Loading...
 
menu-extra

Hancock brothers: Blue Plaque Ilink

Thomas Hancock (1786-1865), inventor of the vulcanisation process for rubber, and his brother Walter Hancock (1799-1852), inventor of the passenger steam road carriage, lived here.


Hancock Brothers Plaque I 700wc Hancock Brothers Plaque Location I 700wc

The Blue Plaque commemorating the Hancock brothers Thomas and Walter is on the wall on the left hand side of no 4 High Street where they once lived, which is now a butcher's shop.

These two brothers are little known inventors and developers of some significant processes and equipment for the rubber industry and steam powered road vehicles.

Thomas Hancock (8 May 1786 – 26 March 1865), the elder of these two inventors, was born in Marlborough, and little is known about his early life. Thomas was the second son of James Hancock, a timber merchant and cabinet-maker at Marlborough, and it is possible that Thomas was trained in the same trade. He was educated at a private school in Marlborough, and after spending his "earlier days in mechanical pursuits", as he states in his "Personal Narrative" ("Personal Narrative of the Origin and Progress of the Caoutchouc or Indiarubber Manufacture in England.", published in 1857), he came to London where in 1815 he is recorded as being in partnership with his brother, Walter, as a coach builder.

Thomas's interest in rubber seems to have sprung from a desire to make waterproof fabrics to protect the passengers on his coaches. By 1819 he had begun to experiment with making rubber solutions and in 1820 he patented fastenings for gloves, suspenders, shoes and stockings. In the process of creating these early elastic fabrics, Thomas found himself wasting large amounts of rubber, and as a consequence, he invented a machine to shred the waste rubber, his "Pickling machine" (or "masticator" as it is now known), which allowed rubber to be recycled after being formed into blocks or sheets. He called it by the deceptive name of "Pickling" because he initially chose not to patent it, instead preferring to rely on secrecy. Through this series of activities Thomas became a self-taught manufacturing engineer who arguably could be said to be the founder of the British rubber industry.

Thomas took out sixteen patents in all relating to indiarubber between 1820 and 1847 and some say that he invented the vulcanisation process. He displayed remarkable ingenuity in suggesting uses for what was practically a new material, and the specifications of his patents cover the entire field of indiarubber manufactures, though many of his ideas were not carried out at the time.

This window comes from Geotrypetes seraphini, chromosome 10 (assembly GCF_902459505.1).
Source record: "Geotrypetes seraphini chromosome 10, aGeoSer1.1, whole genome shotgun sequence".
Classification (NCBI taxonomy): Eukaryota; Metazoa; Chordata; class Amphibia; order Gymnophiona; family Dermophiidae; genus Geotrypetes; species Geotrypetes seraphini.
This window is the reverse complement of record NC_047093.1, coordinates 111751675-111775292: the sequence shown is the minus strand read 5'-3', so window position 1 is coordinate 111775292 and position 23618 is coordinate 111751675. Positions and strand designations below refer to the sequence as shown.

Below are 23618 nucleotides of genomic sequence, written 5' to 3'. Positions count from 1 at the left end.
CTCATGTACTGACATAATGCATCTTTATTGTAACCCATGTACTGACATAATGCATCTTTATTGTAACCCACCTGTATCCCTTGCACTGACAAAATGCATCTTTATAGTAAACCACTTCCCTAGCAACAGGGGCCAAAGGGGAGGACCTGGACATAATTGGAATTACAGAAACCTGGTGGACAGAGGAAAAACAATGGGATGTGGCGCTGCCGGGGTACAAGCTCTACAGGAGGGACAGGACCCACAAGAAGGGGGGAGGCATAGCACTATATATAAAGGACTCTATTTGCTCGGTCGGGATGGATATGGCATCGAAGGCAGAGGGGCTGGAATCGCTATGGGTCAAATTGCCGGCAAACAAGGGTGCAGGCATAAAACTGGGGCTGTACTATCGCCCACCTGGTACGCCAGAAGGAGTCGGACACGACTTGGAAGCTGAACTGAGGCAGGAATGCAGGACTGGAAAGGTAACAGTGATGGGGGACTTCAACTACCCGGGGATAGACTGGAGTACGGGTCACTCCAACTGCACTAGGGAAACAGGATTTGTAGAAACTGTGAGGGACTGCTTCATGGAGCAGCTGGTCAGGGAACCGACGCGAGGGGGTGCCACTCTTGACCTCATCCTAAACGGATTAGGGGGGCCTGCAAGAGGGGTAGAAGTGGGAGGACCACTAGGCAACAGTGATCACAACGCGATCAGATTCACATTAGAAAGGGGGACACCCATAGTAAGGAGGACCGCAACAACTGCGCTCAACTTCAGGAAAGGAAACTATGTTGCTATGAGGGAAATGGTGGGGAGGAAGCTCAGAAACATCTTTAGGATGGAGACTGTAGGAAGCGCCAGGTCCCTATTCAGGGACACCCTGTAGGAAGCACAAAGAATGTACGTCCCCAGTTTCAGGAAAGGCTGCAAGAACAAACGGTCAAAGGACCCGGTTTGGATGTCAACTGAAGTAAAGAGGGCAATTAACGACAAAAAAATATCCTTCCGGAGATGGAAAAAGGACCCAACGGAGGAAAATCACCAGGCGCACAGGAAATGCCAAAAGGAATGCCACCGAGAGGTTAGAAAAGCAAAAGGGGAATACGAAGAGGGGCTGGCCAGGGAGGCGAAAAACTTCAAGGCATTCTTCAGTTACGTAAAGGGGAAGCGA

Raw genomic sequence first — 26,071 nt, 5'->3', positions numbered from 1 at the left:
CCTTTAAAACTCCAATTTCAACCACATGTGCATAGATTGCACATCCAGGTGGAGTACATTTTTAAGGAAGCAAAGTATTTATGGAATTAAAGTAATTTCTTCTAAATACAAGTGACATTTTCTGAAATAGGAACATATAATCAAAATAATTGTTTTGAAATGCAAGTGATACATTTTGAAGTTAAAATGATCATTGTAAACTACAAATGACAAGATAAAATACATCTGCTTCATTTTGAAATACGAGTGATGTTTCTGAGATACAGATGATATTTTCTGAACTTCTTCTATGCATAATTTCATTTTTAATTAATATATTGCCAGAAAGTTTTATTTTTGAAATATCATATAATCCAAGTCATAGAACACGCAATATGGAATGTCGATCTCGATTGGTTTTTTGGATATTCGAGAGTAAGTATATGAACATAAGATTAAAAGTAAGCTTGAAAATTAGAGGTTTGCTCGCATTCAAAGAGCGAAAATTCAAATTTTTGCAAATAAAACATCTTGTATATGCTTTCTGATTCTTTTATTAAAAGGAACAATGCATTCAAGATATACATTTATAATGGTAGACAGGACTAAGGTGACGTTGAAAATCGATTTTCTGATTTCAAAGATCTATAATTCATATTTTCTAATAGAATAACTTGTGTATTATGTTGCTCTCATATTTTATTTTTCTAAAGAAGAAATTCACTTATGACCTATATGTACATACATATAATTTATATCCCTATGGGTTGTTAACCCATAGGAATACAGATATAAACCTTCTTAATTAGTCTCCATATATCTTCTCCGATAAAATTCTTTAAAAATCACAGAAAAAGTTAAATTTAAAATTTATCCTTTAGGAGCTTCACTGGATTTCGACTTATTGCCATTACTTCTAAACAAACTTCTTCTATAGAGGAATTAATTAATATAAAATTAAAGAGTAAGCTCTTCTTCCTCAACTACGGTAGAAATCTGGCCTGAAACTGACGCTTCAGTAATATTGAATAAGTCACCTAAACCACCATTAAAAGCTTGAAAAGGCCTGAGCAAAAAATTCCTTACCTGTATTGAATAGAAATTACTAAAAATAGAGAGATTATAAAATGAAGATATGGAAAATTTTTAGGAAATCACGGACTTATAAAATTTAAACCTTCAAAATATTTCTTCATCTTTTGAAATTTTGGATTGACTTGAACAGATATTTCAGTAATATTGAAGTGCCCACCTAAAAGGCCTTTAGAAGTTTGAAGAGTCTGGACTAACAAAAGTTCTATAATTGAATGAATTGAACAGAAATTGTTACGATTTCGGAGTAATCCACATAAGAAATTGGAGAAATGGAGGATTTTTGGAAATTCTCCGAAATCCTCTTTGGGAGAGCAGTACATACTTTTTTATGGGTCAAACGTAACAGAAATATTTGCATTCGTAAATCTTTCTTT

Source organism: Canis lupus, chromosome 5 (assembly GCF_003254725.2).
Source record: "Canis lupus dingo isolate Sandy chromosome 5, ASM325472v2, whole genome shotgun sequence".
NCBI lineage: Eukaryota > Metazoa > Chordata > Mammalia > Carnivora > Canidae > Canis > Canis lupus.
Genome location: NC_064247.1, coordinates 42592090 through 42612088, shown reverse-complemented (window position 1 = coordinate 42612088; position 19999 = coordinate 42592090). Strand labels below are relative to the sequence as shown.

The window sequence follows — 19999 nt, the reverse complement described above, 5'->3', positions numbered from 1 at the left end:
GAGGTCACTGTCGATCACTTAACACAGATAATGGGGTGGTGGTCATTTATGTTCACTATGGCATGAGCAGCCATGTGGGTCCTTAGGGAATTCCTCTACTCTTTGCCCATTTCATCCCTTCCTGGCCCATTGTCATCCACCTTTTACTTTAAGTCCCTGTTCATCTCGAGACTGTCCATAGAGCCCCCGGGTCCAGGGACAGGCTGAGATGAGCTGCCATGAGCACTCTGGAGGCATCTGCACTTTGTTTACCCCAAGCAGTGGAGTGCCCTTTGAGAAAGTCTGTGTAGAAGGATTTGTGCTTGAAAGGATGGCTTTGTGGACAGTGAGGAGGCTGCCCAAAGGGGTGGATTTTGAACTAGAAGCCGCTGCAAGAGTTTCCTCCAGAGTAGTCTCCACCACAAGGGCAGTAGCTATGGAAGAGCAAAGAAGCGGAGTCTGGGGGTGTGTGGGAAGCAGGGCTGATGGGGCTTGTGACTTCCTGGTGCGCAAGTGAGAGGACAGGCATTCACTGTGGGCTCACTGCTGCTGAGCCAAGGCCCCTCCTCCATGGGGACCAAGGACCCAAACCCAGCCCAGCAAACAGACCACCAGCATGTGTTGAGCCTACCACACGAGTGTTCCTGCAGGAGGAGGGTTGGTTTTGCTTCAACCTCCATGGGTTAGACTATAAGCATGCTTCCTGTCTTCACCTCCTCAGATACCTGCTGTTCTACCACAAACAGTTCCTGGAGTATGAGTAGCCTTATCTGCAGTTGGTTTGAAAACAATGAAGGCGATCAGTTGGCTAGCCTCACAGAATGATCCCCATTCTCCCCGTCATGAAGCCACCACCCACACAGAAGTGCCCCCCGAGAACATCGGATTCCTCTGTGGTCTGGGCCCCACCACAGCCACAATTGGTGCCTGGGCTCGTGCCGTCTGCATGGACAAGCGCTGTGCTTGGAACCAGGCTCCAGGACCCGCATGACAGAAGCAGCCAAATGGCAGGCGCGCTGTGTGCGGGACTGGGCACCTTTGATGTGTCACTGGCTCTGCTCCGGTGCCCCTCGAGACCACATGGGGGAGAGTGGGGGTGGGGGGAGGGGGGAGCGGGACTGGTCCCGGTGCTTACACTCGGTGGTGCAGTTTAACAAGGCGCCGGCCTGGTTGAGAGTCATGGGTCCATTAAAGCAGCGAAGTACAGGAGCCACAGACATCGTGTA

His brothers Charles, John, Walter, and William were also associated with him, and were concerned in patents for developing various branches of the trade. Thomas died 26 March 1865, at Stoke Newington, where he had lived for fifty years in a property (interestingly!) called "Marlborough Cottage".

Walter Hancock (16 June 1799 – 14 May 1852) the much younger brother and the sixth son of James Hancock, is chiefly remembered for his steam-powered road vehicles, but also received a patent for preparing and cutting natural rubber into sheets.

Walter served an apprenticeship to Cutmore, a watchmaker and jeweller in London and between 1824 and 1836 in Stratford, near London, he constructed a number of steam-powered road vehicles one of these being a three-wheeled four-seater car.

In 1824 he invented a steam engine in which the ordinary cylinder and piston were replaced by two flexible bags, consisting of several layers of canvas bonded with a rubber solution, and alternately filled with steam. Then in 1827 he patented a steam boiler constructed with separate chambers of thin metal which could split rather than explode, a significant safety measure for operators and passengers.

In June 1829 he develops a steam carriage that travels regularly from Fulham to Brompton and carries eight passengers at twelve miles per hour. In 1829 he also built a small ten-seater bus called the "Infant", with which in 1831 he began a regular service between Stratford and London. It was powered by an oscillating engine carried on an outrigger behind the back axle. The boiler was vertical and made up of a series of narrow parallel water chambers. A fire was situated beneath the boiler, the fire being fanned by bellows worked by the engine, and there was a hopper to feed in the coke.

An interesting facet of his work is that Walter compiled some fascinating statistics of his operations:

  • over a total distance of 4,200 mi (6,800 km),
  • he had carried 12,761 passengers,
  • he had made 143 round trips from the City to Paddington,
  • 525 trips from the City to Islington, and
  • 44 to Stratford,
  • 55 chaldrons of coke fuel were used (roughly 165 tons), equalling
  • 76 mi (122 km) per chaldron;
  • at 12s (60p) per chaldron, this equalled 2d per mile.

Walter's statistics also included the hours in service each day, which averaged 5 hrs 17 mins per vehicle, while the average time taken to make the 9 mi (14 km) round trip from Moorgate to Paddington was 1 hr 10 mins.



Blue Plaque Location:

what3words 3m mapping:What3words Small Logo reach.unopposed.adopt (click the 3 words to open the what3words map)



Click here for details of a circular walk linking all the Blue Plaques




Individual Directories:

MADT would like to thank Eric Gilbert who supplied images for this page.

More information about Marlborough's history can be found at the web site of the "Marlborough History Society" (MHS).

MADT would also like to acknowledge that some of the content of this page may have been abstracted and updated from the MHS material.